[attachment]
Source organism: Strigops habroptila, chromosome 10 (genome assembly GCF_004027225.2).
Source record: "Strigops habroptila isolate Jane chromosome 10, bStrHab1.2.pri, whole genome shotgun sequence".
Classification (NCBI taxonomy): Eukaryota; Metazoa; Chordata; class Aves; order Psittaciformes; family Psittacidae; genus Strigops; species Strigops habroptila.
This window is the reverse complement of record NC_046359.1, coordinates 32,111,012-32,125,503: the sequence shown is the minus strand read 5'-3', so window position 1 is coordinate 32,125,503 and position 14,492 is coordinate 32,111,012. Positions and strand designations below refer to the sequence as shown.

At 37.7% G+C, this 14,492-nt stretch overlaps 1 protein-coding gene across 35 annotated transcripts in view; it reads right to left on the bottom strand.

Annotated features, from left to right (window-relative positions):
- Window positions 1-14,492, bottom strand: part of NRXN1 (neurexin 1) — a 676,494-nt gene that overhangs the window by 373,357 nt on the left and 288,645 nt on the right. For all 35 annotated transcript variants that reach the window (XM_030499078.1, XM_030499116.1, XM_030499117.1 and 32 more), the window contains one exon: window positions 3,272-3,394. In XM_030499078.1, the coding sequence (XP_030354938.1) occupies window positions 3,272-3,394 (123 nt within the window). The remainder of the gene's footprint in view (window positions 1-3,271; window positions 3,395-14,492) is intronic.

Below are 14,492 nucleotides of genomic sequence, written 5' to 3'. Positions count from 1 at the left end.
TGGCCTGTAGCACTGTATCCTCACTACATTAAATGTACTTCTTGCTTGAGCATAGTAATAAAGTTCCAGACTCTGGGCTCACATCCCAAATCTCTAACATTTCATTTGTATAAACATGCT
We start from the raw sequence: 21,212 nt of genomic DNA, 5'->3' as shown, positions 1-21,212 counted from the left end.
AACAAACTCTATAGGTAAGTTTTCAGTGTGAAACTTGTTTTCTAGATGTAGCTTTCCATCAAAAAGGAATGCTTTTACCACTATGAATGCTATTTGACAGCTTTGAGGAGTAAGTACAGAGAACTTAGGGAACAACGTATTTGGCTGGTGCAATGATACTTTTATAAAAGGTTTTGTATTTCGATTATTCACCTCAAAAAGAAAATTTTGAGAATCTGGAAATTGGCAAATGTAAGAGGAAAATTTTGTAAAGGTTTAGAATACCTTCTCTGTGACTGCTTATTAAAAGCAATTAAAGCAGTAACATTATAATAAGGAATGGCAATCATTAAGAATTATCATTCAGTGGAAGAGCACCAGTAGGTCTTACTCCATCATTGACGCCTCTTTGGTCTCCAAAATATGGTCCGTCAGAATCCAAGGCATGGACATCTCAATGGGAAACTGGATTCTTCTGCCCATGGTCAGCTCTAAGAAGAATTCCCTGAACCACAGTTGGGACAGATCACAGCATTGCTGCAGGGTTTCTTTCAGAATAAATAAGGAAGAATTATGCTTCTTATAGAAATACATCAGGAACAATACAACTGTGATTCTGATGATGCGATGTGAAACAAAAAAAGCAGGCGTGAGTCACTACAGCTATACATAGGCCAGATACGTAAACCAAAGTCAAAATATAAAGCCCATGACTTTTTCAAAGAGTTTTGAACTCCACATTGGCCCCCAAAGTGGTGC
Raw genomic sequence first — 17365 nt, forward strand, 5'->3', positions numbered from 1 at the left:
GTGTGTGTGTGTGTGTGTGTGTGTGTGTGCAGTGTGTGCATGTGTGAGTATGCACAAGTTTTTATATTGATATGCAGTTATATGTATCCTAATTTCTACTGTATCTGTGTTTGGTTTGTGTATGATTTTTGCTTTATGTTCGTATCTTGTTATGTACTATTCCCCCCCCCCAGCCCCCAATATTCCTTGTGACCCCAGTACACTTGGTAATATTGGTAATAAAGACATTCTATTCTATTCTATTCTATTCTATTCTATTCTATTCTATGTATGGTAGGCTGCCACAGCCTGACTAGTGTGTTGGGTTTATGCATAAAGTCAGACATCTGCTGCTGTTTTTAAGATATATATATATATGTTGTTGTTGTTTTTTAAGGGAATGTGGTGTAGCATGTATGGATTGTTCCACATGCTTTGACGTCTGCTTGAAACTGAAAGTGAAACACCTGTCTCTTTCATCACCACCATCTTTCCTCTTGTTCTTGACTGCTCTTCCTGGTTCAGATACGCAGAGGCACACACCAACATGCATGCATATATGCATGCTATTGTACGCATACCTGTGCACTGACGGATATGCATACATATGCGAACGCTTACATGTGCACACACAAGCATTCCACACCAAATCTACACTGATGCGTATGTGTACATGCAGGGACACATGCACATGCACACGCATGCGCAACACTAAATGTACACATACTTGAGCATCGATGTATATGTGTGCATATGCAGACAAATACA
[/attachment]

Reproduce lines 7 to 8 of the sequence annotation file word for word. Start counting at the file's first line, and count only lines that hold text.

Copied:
- Window positions 1-14,492, bottom strand: part of NRXN1 (neurexin 1) — a 676,494-nt gene that overhangs the window by 373,357 nt on the left and 288,645 nt on the right. For all 35 annotated transcript variants that reach the window (XM_030499078.1, XM_030499116.1, XM_030499117.1 and 32 more), the window contains one exon: window positions 3,272-3,394. In XM_030499078.1, the coding sequence (XP_030354938.1) occupies window positions 3,272-3,394 (123 nt within the window). The remainder of the gene's footprint in view (window positions 1-3,271; window positions 3,395-14,492) is intronic.

Below are 14,492 nucleotides of genomic sequence, written 5' to 3'. Positions count from 1 at the left end.